Thin-Film Solar Car Cover Can Recharge Your Electric Car While It’s Parked

A French company has developed a thin-film solar cell that uses semi conductor compounds based on organic polymers printed on flexible films. The practical upshot of this is that it can be mounted on curved surfaces, something traditional solar panels cannot do.

Consequently, they have created a retractable car cover incorporating ultra-thin photovoltaic cells that can be unrolled and rolled back thousands of times with no damage or loss in performance that can be used to partly recharge a car’s battery. According to Nantes-based Armor, the new solar cell technology, called ASCA, weighs only about 450 grams per square meter, about six times that of a similar sized piece of paper.

“We worked with two other French companies – ACPV, which was the sponsor of the project and Gazelle Tech, which is a startup that developed an electric car made out composite – to develop a solar car cover to produce energy when the car is parked,” Moïra Asses, marketing and business development manager at Armor, told Forbes.

The first prototype was unveiled at the Mondial Paris Motor Show in April of this year. The thin-film solar panels cover an area of 4 square meters and the cover itself is integrated into the body of the car, so at the flick of a switch it can be rolled out, retracted and safely stored.

The cells provide supplementary power to the vehicle’s battery and increase its range up to 15 kilometers (9.3 miles) a day based on the car being exposed to the sun for eight hours. The company has set a target of gaining 30 miles of range (48 km) per day within 3 years.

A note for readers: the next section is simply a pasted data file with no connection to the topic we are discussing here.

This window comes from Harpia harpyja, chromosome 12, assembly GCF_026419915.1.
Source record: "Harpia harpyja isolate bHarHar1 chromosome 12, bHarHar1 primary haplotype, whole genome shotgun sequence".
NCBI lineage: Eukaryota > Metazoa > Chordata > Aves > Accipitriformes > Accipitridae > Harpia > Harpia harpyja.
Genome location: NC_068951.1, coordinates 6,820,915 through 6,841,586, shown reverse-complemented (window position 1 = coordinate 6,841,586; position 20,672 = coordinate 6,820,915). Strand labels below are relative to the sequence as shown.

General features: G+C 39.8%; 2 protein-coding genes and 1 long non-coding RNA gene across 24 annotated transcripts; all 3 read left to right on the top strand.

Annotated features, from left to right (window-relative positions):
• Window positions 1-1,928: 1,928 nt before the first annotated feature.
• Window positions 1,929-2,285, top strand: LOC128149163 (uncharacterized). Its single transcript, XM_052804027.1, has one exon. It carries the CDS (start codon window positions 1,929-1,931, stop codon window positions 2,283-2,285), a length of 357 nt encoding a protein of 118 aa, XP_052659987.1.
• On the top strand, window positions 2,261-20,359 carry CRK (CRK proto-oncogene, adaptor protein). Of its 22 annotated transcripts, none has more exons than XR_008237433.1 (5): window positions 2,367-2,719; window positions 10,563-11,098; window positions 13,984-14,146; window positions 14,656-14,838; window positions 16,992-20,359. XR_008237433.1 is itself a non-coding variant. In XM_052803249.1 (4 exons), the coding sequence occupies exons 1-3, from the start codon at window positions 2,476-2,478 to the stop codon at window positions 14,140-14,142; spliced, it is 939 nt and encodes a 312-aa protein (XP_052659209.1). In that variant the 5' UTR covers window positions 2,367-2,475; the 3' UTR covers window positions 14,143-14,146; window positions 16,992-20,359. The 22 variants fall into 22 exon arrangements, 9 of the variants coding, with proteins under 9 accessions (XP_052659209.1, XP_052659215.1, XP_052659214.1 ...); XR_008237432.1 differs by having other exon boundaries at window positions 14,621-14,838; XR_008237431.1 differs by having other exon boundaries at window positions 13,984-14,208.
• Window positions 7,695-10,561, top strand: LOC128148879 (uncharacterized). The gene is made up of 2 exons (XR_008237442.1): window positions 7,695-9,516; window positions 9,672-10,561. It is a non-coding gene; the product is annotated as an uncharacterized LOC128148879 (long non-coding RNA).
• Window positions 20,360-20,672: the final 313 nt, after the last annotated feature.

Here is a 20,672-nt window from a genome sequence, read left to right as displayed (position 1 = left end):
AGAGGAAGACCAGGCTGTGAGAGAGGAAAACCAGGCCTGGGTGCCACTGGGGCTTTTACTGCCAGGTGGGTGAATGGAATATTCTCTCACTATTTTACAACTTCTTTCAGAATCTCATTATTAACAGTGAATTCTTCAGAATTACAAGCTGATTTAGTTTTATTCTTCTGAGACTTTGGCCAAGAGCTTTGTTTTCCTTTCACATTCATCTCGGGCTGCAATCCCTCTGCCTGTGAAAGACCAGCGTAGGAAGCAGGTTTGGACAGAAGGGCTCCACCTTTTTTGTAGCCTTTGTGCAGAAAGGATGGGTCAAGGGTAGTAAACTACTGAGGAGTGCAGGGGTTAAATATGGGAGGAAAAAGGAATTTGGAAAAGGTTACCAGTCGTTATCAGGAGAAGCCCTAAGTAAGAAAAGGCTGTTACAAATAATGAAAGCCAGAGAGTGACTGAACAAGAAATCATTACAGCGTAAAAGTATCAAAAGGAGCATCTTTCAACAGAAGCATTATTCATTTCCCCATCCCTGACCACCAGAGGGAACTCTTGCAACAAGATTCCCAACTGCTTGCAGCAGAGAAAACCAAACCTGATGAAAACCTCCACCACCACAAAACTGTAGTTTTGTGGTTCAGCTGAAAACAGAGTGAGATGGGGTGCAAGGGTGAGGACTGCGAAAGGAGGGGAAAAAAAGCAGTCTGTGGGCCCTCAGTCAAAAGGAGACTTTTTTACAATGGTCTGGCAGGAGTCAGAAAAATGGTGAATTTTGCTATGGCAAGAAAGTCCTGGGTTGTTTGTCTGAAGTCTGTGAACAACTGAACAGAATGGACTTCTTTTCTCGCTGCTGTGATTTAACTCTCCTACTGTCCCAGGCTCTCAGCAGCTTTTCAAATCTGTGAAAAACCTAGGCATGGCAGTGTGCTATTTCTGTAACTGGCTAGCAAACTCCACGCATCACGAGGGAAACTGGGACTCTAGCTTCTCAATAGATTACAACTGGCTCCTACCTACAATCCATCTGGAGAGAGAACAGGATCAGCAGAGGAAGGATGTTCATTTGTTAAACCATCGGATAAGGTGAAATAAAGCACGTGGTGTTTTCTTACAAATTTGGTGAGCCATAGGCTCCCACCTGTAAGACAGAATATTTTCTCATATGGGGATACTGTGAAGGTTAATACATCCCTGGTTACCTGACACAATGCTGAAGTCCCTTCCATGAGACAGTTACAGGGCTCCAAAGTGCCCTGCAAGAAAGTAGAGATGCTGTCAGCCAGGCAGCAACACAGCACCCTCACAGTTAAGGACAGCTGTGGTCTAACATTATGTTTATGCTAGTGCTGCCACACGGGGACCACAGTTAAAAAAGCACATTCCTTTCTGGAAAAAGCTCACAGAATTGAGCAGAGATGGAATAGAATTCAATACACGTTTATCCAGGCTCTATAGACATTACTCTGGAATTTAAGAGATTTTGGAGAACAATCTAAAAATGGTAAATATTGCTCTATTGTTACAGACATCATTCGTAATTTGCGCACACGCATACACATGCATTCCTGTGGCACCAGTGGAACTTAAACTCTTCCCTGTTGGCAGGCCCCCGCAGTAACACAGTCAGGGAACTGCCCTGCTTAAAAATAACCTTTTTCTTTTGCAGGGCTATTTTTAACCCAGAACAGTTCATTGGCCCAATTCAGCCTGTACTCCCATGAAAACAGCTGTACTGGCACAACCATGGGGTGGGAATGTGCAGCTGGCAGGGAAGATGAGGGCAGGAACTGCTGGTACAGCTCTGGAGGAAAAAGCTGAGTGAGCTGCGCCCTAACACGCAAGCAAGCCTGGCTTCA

“The goal was to increase the battery life and therefore increase the distance the car could travel using solar energy. For the first prototype, we plan to add 8,000 kilometers to the car during one year and we expect to reach a 11,000 kilometers by 2023,” Asses said.

In the UK, electric vehicles are now on average £107 cheaper a year to own than petrol cars, an analysis of lifetime running costs recently revealed, based on purchase price and ownership costs over 14 years. And a 2018 study from the University of Michigan’s Transportation Research Institute found that electric vehicles cost less than half as much to operate as gas-powered cars.

Armor is currently working in connection with three international car manufacturers to develop the project. The idea has always been about integrating the cover with the vehicle, since this eliminates potential issues with compatibility, different connections and even theft.

“The idea was to have something automatic, so it’s easy as you close your car with your key, you can press simply a button and deploy this protection and avoid having to do it manually every time you park,” Asses said.

Fitting solar panels to an electric car is not a new idea, but Armor says it is the first to fit them to a cover for a car rather than to the car itself. However, its ASCA thin-film products can be incorporated directly into the body of a car as well.

In areas that receive a lot of sun, from California to Qatar, this could significantly benefit the electric vehicle market, especially if the cover was designed to help keep the car cool as as added bonus.

Asses believes the concept could be available as an additional feature to electric vehicles in the future, but as the efficiency of photovoltaic technology constantly improves, solar panel arrays that could simply be rolled out might be able to power water pumps, provide electricity to encampments or even be used on satellites or space craft.

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